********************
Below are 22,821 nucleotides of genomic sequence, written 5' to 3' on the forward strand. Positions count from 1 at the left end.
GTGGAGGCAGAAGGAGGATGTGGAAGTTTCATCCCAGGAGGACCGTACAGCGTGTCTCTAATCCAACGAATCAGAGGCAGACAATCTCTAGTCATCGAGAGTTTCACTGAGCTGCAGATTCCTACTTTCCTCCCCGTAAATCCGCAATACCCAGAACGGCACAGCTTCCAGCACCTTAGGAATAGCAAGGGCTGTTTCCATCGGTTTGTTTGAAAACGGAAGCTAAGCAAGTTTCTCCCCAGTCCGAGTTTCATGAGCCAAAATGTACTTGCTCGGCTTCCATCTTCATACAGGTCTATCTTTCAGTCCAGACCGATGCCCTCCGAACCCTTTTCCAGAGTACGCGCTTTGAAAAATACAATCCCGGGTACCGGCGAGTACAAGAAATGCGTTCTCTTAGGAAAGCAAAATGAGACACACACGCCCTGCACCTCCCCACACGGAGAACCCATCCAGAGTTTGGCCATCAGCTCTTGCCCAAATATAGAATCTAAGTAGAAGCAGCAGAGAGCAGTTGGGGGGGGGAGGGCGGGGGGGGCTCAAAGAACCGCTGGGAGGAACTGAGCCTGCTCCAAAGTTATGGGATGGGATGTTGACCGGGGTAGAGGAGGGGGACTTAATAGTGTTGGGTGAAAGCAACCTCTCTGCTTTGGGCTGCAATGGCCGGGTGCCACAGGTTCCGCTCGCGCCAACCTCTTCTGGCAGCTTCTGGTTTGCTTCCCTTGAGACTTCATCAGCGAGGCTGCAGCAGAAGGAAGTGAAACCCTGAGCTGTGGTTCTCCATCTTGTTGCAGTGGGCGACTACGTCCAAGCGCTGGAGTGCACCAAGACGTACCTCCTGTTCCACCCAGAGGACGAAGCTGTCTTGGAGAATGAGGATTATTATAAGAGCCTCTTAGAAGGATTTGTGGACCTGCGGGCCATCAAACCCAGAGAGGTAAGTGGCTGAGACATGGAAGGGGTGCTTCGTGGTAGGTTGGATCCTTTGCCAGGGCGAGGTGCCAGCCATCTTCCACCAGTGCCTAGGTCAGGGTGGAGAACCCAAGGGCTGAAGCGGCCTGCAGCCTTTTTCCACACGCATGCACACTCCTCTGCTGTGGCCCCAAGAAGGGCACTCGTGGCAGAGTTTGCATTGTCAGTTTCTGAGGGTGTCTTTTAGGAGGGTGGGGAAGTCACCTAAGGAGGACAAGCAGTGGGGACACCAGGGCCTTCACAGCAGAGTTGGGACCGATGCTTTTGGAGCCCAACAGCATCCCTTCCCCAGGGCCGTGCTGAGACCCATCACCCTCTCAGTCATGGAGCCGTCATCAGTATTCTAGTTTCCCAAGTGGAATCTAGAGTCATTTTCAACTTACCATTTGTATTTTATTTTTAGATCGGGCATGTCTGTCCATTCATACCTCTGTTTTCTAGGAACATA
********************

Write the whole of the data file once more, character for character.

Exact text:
Below are 22,821 nucleotides of genomic sequence, written 5' to 3' on the forward strand. Positions count from 1 at the left end.
GTGGAGGCAGAAGGAGGATGTGGAAGTTTCATCCCAGGAGGACCGTACAGCGTGTCTCTAATCCAACGAATCAGAGGCAGACAATCTCTAGTCATCGAGAGTTTCACTGAGCTGCAGATTCCTACTTTCCTCCCCGTAAATCCGCAATACCCAGAACGGCACAGCTTCCAGCACCTTAGGAATAGCAAGGGCTGTTTCCATCGGTTTGTTTGAAAACGGAAGCTAAGCAAGTTTCTCCCCAGTCCGAGTTTCATGAGCCAAAATGTACTTGCTCGGCTTCCATCTTCATACAGGTCTATCTTTCAGTCCAGACCGATGCCCTCCGAACCCTTTTCCAGAGTACGCGCTTTGAAAAATACAATCCCGGGTACCGGCGAGTACAAGAAATGCGTTCTCTTAGGAAAGCAAAATGAGACACACACGCCCTGCACCTCCCCACACGGAGAACCCATCCAGAGTTTGGCCATCAGCTCTTGCCCAAATATAGAATCTAAGTAGAAGCAGCAGAGAGCAGTTGGGGGGGGGAGGGCGGGGGGGGCTCAAAGAACCGCTGGGAGGAACTGAGCCTGCTCCAAAGTTATGGGATGGGATGTTGACCGGGGTAGAGGAGGGGGACTTAATAGTGTTGGGTGAAAGCAACCTCTCTGCTTTGGGCTGCAATGGCCGGGTGCCACAGGTTCCGCTCGCGCCAACCTCTTCTGGCAGCTTCTGGTTTGCTTCCCTTGAGACTTCATCAGCGAGGCTGCAGCAGAAGGAAGTGAAACCCTGAGCTGTGGTTCTCCATCTTGTTGCAGTGGGCGACTACGTCCAAGCGCTGGAGTGCACCAAGACGTACCTCCTGTTCCACCCAGAGGACGAAGCTGTCTTGGAGAATGAGGATTATTATAAGAGCCTCTTAGAAGGATTTGTGGACCTGCGGGCCATCAAACCCAGAGAGGTAAGTGGCTGAGACATGGAAGGGGTGCTTCGTGGTAGGTTGGATCCTTTGCCAGGGCGAGGTGCCAGCCATCTTCCACCAGTGCCTAGGTCAGGGTGGAGAACCCAAGGGCTGAAGCGGCCTGCAGCCTTTTTCCACACGCATGCACACTCCTCTGCTGTGGCCCCAAGAAGGGCACTCGTGGCAGAGTTTGCATTGTCAGTTTCTGAGGGTGTCTTTTAGGAGGGTGGGGAAGTCACCTAAGGAGGACAAGCAGTGGGGACACCAGGGCCTTCACAGCAGAGTTGGGACCGATGCTTTTGGAGCCCAACAGCATCCCTTCCCCAGGGCCGTGCTGAGACCCATCACCCTCTCAGTCATGGAGCCGTCATCAGTATTCTAGTTTCCCAAGTGGAATCTAGAGTCATTTTCAACTTACCATTTGTATTTTATTTTTAGATCGGGCATGTCTGTCCATTCATACCTCTGTTTTCTAGGAACATA